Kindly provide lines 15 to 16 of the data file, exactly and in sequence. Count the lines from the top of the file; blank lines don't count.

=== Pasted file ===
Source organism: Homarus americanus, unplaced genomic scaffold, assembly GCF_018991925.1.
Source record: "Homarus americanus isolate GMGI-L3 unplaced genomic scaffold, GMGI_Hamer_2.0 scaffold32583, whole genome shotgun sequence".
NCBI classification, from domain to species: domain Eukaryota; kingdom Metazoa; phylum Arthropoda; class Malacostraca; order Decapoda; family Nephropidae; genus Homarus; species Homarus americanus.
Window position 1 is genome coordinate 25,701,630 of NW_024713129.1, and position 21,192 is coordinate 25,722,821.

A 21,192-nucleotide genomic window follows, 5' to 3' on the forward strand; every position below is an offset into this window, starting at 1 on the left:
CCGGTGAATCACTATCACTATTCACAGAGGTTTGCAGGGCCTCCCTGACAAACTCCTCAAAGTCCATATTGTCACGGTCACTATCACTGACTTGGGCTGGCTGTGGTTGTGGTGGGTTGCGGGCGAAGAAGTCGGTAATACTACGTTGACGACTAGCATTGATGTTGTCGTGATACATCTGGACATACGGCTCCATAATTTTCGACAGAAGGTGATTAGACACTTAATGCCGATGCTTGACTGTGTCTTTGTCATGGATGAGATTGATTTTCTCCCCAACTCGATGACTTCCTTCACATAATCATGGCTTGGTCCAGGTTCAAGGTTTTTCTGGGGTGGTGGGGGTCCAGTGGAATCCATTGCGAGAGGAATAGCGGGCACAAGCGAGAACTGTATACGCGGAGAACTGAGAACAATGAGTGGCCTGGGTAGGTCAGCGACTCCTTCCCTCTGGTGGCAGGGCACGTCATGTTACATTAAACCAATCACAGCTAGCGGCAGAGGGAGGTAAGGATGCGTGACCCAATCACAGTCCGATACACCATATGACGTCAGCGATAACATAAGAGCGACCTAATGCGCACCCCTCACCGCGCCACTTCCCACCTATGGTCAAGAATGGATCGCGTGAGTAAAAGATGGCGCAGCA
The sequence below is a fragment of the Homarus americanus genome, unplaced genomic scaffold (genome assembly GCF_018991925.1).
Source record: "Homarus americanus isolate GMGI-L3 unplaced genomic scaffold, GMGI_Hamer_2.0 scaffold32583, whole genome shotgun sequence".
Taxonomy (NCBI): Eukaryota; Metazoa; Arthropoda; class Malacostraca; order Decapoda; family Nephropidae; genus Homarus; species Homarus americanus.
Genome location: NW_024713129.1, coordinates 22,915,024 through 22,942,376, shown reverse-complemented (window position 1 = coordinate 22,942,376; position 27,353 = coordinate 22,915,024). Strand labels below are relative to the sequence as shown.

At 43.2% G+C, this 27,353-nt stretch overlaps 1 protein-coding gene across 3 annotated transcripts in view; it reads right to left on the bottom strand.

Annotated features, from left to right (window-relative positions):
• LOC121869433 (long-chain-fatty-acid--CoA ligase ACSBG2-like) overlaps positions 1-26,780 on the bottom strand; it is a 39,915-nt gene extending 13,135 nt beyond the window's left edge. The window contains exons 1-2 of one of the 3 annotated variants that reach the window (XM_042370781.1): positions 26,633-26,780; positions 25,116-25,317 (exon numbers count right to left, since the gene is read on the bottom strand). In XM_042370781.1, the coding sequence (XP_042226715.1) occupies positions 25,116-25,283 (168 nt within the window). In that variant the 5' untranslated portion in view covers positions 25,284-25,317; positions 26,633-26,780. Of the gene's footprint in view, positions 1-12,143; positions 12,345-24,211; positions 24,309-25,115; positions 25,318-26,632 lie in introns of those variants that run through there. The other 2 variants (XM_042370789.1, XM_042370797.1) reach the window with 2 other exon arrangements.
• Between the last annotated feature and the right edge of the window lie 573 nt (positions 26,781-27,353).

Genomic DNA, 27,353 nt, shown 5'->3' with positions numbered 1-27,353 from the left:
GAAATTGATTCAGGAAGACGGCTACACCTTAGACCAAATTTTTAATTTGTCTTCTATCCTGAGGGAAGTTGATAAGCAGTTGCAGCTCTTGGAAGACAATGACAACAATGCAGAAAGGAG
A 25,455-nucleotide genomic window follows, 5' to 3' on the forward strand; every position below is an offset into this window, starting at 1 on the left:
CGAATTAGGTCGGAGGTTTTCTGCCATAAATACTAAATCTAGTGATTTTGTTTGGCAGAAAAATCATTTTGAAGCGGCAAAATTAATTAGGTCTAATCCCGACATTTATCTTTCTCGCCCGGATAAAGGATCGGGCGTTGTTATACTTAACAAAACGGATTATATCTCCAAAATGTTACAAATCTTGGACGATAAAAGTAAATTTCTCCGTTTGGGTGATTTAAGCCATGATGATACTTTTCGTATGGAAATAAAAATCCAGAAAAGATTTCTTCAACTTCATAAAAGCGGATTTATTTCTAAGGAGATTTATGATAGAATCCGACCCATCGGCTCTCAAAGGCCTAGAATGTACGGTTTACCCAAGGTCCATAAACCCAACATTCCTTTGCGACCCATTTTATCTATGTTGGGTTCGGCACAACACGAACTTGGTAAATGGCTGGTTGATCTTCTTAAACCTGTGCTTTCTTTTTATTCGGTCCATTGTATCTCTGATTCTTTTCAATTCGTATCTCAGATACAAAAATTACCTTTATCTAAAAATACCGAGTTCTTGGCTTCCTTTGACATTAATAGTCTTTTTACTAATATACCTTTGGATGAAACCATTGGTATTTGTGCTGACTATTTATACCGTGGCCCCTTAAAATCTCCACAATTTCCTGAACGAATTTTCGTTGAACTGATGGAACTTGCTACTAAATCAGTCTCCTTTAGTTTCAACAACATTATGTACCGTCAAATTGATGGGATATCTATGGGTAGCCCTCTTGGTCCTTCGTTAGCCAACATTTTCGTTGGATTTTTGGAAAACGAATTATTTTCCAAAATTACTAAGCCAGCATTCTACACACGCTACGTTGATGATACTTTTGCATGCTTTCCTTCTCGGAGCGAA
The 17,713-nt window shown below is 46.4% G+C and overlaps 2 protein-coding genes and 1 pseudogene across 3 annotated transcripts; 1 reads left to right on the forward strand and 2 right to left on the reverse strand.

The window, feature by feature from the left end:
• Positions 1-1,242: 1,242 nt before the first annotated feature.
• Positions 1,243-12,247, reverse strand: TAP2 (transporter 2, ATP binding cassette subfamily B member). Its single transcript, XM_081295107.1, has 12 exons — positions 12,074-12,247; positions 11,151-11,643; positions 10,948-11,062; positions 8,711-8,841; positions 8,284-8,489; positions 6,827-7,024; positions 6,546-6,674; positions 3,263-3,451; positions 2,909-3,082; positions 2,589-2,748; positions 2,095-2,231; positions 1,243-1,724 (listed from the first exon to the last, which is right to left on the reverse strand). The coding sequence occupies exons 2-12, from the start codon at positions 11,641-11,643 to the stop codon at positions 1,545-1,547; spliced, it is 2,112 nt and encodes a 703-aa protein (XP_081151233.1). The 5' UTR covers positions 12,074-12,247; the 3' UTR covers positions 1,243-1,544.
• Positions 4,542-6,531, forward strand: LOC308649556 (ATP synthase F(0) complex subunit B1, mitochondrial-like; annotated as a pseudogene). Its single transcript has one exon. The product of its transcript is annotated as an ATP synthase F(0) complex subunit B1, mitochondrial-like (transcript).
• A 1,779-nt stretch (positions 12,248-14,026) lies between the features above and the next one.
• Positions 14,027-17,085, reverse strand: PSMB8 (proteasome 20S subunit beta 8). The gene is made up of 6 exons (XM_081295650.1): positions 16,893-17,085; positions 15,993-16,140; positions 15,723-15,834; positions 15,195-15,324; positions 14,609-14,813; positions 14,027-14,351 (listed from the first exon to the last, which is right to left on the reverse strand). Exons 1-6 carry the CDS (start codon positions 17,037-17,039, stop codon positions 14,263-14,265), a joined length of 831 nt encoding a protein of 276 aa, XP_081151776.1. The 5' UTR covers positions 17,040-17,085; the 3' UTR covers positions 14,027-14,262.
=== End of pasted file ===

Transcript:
Genomic DNA, 27,353 nt, shown 5'->3' with positions numbered 1-27,353 from the left:
GAAATTGATTCAGGAAGACGGCTACACCTTAGACCAAATTTTTAATTTGTCTTCTATCCTGAGGGAAGTTGATAAGCAGTTGCAGCTCTTGGAAGACAATGACAACAATGCAGAAAGGAG